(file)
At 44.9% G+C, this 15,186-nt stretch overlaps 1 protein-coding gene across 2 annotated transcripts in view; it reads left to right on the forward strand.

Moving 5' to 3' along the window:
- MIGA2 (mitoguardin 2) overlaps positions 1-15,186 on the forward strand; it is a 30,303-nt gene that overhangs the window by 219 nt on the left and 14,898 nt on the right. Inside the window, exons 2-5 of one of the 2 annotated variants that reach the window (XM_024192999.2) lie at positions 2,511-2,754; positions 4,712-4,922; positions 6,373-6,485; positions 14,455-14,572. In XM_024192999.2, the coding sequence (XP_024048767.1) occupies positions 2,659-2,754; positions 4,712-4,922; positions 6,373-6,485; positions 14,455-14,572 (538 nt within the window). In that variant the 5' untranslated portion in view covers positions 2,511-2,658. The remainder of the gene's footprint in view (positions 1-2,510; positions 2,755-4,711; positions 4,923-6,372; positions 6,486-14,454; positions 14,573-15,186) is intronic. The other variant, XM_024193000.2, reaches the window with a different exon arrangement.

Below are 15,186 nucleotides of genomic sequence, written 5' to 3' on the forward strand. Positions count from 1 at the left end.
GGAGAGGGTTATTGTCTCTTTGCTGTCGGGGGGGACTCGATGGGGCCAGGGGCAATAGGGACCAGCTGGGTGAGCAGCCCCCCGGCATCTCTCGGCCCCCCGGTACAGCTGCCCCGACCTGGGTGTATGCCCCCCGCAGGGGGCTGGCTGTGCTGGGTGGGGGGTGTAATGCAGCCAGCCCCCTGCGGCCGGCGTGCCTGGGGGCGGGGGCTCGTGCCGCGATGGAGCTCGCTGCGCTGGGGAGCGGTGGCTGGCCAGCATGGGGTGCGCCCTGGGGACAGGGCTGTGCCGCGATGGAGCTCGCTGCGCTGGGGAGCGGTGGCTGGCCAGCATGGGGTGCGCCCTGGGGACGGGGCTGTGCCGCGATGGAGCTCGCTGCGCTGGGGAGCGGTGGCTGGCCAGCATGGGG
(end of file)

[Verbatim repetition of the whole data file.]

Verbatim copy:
At 44.9% G+C, this 15,186-nt stretch overlaps 1 protein-coding gene across 2 annotated transcripts in view; it reads left to right on the forward strand.

Moving 5' to 3' along the window:
- MIGA2 (mitoguardin 2) overlaps positions 1-15,186 on the forward strand; it is a 30,303-nt gene that overhangs the window by 219 nt on the left and 14,898 nt on the right. Inside the window, exons 2-5 of one of the 2 annotated variants that reach the window (XM_024192999.2) lie at positions 2,511-2,754; positions 4,712-4,922; positions 6,373-6,485; positions 14,455-14,572. In XM_024192999.2, the coding sequence (XP_024048767.1) occupies positions 2,659-2,754; positions 4,712-4,922; positions 6,373-6,485; positions 14,455-14,572 (538 nt within the window). In that variant the 5' untranslated portion in view covers positions 2,511-2,658. The remainder of the gene's footprint in view (positions 1-2,510; positions 2,755-4,711; positions 4,923-6,372; positions 6,486-14,454; positions 14,573-15,186) is intronic. The other variant, XM_024193000.2, reaches the window with a different exon arrangement.

Below are 15,186 nucleotides of genomic sequence, written 5' to 3' on the forward strand. Positions count from 1 at the left end.
GGAGAGGGTTATTGTCTCTTTGCTGTCGGGGGGGACTCGATGGGGCCAGGGGCAATAGGGACCAGCTGGGTGAGCAGCCCCCCGGCATCTCTCGGCCCCCCGGTACAGCTGCCCCGACCTGGGTGTATGCCCCCCGCAGGGGGCTGGCTGTGCTGGGTGGGGGGTGTAATGCAGCCAGCCCCCTGCGGCCGGCGTGCCTGGGGGCGGGGGCTCGTGCCGCGATGGAGCTCGCTGCGCTGGGGAGCGGTGGCTGGCCAGCATGGGGTGCGCCCTGGGGACAGGGCTGTGCCGCGATGGAGCTCGCTGCGCTGGGGAGCGGTGGCTGGCCAGCATGGGGTGCGCCCTGGGGACGGGGCTGTGCCGCGATGGAGCTCGCTGCGCTGGGGAGCGGTGGCTGGCCAGCATGGGG